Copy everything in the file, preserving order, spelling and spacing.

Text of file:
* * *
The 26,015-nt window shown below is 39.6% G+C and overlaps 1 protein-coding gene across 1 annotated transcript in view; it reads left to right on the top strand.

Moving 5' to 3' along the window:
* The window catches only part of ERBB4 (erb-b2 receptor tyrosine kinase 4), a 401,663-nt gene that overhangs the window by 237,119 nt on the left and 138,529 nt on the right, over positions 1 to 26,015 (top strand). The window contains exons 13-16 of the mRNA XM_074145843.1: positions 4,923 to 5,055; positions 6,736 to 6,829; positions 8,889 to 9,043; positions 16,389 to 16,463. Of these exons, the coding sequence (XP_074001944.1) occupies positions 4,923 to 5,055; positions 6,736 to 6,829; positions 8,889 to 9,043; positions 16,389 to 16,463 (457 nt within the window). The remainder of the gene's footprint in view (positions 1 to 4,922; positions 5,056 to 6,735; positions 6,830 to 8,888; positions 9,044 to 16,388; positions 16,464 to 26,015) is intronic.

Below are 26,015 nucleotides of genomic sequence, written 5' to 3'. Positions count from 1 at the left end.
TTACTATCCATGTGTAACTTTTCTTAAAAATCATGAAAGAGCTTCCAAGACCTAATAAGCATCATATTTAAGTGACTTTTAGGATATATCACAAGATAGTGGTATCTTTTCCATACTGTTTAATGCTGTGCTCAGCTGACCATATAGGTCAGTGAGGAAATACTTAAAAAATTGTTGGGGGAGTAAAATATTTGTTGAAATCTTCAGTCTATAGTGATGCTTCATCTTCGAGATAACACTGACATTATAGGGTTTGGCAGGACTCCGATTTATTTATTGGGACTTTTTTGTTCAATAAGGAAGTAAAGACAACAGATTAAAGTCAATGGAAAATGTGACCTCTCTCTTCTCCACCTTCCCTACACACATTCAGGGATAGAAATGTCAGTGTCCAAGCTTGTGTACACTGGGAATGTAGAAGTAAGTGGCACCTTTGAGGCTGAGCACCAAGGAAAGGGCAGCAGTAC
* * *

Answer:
The 26,015-nt window shown below is 39.6% G+C and overlaps 1 protein-coding gene across 1 annotated transcript in view; it reads left to right on the top strand.

Moving 5' to 3' along the window:
* The window catches only part of ERBB4 (erb-b2 receptor tyrosine kinase 4), a 401,663-nt gene that overhangs the window by 237,119 nt on the left and 138,529 nt on the right, over positions 1 to 26,015 (top strand). The window contains exons 13-16 of the mRNA XM_074145843.1: positions 4,923 to 5,055; positions 6,736 to 6,829; positions 8,889 to 9,043; positions 16,389 to 16,463. Of these exons, the coding sequence (XP_074001944.1) occupies positions 4,923 to 5,055; positions 6,736 to 6,829; positions 8,889 to 9,043; positions 16,389 to 16,463 (457 nt within the window). The remainder of the gene's footprint in view (positions 1 to 4,922; positions 5,056 to 6,735; positions 6,830 to 8,888; positions 9,044 to 16,388; positions 16,464 to 26,015) is intronic.

Below are 26,015 nucleotides of genomic sequence, written 5' to 3'. Positions count from 1 at the left end.
TTACTATCCATGTGTAACTTTTCTTAAAAATCATGAAAGAGCTTCCAAGACCTAATAAGCATCATATTTAAGTGACTTTTAGGATATATCACAAGATAGTGGTATCTTTTCCATACTGTTTAATGCTGTGCTCAGCTGACCATATAGGTCAGTGAGGAAATACTTAAAAAATTGTTGGGGGAGTAAAATATTTGTTGAAATCTTCAGTCTATAGTGATGCTTCATCTTCGAGATAACACTGACATTATAGGGTTTGGCAGGACTCCGATTTATTTATTGGGACTTTTTTGTTCAATAAGGAAGTAAAGACAACAGATTAAAGTCAATGGAAAATGTGACCTCTCTCTTCTCCACCTTCCCTACACACATTCAGGGATAGAAATGTCAGTGTCCAAGCTTGTGTACACTGGGAATGTAGAAGTAAGTGGCACCTTTGAGGCTGAGCACCAAGGAAAGGGCAGCAGTAC